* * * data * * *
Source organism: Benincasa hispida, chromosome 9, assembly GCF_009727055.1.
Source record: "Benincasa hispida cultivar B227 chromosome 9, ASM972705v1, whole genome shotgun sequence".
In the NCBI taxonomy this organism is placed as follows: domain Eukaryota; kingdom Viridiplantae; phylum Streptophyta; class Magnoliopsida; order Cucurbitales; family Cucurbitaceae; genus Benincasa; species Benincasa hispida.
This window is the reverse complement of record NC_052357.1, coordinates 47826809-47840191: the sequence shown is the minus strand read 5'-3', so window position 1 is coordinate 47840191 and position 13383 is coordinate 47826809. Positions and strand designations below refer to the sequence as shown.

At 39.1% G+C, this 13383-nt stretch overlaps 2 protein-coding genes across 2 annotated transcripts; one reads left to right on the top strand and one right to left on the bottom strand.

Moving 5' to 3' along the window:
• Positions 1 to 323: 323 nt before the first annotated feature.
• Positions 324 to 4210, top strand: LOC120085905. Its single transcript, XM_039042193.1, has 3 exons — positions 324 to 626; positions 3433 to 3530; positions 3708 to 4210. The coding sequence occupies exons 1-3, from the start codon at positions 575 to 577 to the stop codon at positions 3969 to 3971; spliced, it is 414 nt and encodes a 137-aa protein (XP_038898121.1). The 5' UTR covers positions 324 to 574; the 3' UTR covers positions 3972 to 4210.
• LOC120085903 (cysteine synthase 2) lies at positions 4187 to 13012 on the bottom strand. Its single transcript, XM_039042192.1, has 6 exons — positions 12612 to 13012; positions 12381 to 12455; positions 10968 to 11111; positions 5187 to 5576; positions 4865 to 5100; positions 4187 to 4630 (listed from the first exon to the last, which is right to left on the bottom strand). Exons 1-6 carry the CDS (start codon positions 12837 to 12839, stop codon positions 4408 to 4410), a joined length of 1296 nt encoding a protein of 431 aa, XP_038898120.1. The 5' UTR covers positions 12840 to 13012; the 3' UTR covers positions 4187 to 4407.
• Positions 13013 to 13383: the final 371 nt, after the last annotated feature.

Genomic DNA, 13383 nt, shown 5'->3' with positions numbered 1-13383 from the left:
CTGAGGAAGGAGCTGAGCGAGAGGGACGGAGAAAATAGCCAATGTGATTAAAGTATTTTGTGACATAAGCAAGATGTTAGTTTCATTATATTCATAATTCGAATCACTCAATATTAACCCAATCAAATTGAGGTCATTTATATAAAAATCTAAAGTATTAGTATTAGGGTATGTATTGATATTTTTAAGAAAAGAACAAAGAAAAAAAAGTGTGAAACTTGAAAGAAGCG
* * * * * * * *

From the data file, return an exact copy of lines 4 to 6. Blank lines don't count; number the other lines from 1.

This window is the reverse complement of record NC_052357.1, coordinates 47826809-47840191: the sequence shown is the minus strand read 5'-3', so window position 1 is coordinate 47840191 and position 13383 is coordinate 47826809. Positions and strand designations below refer to the sequence as shown.

At 39.1% G+C, this 13383-nt stretch overlaps 2 protein-coding genes across 2 annotated transcripts; one reads left to right on the top strand and one right to left on the bottom strand.

Moving 5' to 3' along the window: